Disruption of orofacial movement topographies in congenic mutants with dopamine D5 but not D4 receptor or DARPP-32 transduction 'knockout'
journal contributionposted on 22.11.2019 by Katsunori Tomiyama, Yasuyuki Makihara, Hiroshi Yamamoto, Gerard J. O'Sullivan, Rachel E. Nally, Orna Tighe, Anthony Kinsella, Allen A. Fienberg, David K. Grandy, David R. Sibley, David T. Croke, Noriaki Koshikawa, John L. Waddington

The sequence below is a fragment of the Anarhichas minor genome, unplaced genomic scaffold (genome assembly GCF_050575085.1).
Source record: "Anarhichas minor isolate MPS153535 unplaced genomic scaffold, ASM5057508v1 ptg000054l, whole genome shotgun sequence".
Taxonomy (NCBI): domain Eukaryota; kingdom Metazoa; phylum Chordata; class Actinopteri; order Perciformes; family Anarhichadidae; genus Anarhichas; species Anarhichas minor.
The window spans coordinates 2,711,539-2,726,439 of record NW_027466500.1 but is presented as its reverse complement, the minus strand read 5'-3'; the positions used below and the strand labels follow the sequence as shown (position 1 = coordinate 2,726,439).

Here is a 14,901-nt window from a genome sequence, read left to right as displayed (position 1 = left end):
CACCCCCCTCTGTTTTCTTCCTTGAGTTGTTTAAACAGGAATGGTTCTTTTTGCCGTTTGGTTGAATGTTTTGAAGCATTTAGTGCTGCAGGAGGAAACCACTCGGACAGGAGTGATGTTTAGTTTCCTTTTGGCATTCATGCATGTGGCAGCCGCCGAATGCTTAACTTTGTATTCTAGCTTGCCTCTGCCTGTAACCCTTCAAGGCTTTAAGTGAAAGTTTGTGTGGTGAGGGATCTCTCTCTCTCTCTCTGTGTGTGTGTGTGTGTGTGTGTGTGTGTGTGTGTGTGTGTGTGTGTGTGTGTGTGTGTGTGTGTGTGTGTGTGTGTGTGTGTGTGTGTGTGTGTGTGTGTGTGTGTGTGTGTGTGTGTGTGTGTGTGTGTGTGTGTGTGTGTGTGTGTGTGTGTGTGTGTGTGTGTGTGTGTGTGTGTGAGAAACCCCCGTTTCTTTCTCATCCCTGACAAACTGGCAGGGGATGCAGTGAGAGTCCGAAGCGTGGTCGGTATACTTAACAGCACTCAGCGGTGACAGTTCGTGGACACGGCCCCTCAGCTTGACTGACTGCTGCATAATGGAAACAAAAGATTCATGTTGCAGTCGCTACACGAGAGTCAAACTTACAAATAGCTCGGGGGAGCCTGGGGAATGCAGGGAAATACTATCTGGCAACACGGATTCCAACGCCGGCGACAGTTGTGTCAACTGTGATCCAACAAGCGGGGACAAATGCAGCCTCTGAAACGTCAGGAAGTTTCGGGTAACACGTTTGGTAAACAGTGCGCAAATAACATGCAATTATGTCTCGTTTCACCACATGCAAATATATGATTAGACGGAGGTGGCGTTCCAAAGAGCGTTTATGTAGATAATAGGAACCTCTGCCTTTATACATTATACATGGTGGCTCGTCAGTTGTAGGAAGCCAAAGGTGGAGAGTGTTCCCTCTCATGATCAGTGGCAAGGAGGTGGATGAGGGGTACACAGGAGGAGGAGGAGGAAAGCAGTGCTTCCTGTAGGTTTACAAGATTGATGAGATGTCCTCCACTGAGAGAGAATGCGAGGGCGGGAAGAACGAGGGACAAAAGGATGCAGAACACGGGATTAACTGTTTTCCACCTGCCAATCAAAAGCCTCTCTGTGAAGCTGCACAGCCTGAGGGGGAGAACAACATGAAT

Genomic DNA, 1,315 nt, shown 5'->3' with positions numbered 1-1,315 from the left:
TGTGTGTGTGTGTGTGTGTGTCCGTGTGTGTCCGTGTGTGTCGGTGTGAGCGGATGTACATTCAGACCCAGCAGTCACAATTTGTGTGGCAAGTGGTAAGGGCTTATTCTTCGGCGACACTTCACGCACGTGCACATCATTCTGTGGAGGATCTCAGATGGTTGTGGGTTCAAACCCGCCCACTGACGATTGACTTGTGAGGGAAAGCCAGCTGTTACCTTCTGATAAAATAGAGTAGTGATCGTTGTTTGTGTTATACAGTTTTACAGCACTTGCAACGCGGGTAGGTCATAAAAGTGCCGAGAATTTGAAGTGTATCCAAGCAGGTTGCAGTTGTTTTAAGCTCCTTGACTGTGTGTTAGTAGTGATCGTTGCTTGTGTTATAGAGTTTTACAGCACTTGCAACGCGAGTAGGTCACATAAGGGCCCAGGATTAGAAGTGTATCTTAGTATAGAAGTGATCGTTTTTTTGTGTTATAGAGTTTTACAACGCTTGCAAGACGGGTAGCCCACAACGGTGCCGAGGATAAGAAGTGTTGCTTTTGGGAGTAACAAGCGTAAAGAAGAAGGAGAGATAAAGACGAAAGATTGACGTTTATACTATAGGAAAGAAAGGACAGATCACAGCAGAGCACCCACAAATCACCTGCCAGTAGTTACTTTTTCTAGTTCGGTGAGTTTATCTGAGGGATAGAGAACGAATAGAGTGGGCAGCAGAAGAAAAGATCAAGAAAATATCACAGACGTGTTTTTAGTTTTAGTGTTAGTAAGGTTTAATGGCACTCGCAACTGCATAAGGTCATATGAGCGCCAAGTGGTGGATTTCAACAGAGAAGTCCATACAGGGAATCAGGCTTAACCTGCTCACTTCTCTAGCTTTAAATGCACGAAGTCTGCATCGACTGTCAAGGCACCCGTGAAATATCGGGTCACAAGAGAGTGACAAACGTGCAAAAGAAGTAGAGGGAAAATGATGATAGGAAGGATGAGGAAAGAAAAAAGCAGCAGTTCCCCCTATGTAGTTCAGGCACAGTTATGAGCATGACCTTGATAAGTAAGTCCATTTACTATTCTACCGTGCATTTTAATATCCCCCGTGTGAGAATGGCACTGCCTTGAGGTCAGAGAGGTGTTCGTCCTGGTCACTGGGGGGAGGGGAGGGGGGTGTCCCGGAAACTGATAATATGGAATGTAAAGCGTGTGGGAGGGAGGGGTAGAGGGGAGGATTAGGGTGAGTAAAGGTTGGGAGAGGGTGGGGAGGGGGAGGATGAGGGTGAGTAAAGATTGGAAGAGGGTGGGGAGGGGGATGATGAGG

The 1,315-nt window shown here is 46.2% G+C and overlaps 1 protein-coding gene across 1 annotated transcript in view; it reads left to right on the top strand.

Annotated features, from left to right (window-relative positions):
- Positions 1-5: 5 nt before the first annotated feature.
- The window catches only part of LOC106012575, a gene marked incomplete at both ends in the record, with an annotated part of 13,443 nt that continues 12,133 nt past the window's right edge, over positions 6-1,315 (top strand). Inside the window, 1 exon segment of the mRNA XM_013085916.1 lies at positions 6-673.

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The role of D(1)-like [D(1), D(5)] and D(2)-like [D(2), D(3), D(4)] dopamine receptors and dopamine transduction via DARPP-32 in topographies of orofacial movement was assessed in restrained mice with congenic D(4) vs. D(5) receptor vs. DARPP-32 'knockout'. D(4) and DARPP-32 mutants evidenced no material phenotype; also, there were no alterations in topographical responsivity to either the selective D(2)-like agonist RU 24213 or the selective D(1)-like agonist SK and F 83959. In contrast, D(5) mutants evidenced an increase in spontaneous vertical jaw movements, which habituated more slowly than in wildtypes, and a decrease in horizontal jaw movements; topographical responsivity to SK and F 83959 and RU 24213 was unaltered. D(5) receptors regulate distinct topographies of vertical and horizontal jaw movement in an opposite manner. In assuming that the well-recognised role of the D(1)-like family in regulating orofacial movements involves primarily D(1) receptors, a role for their D(5) counterparts may have been overlooked.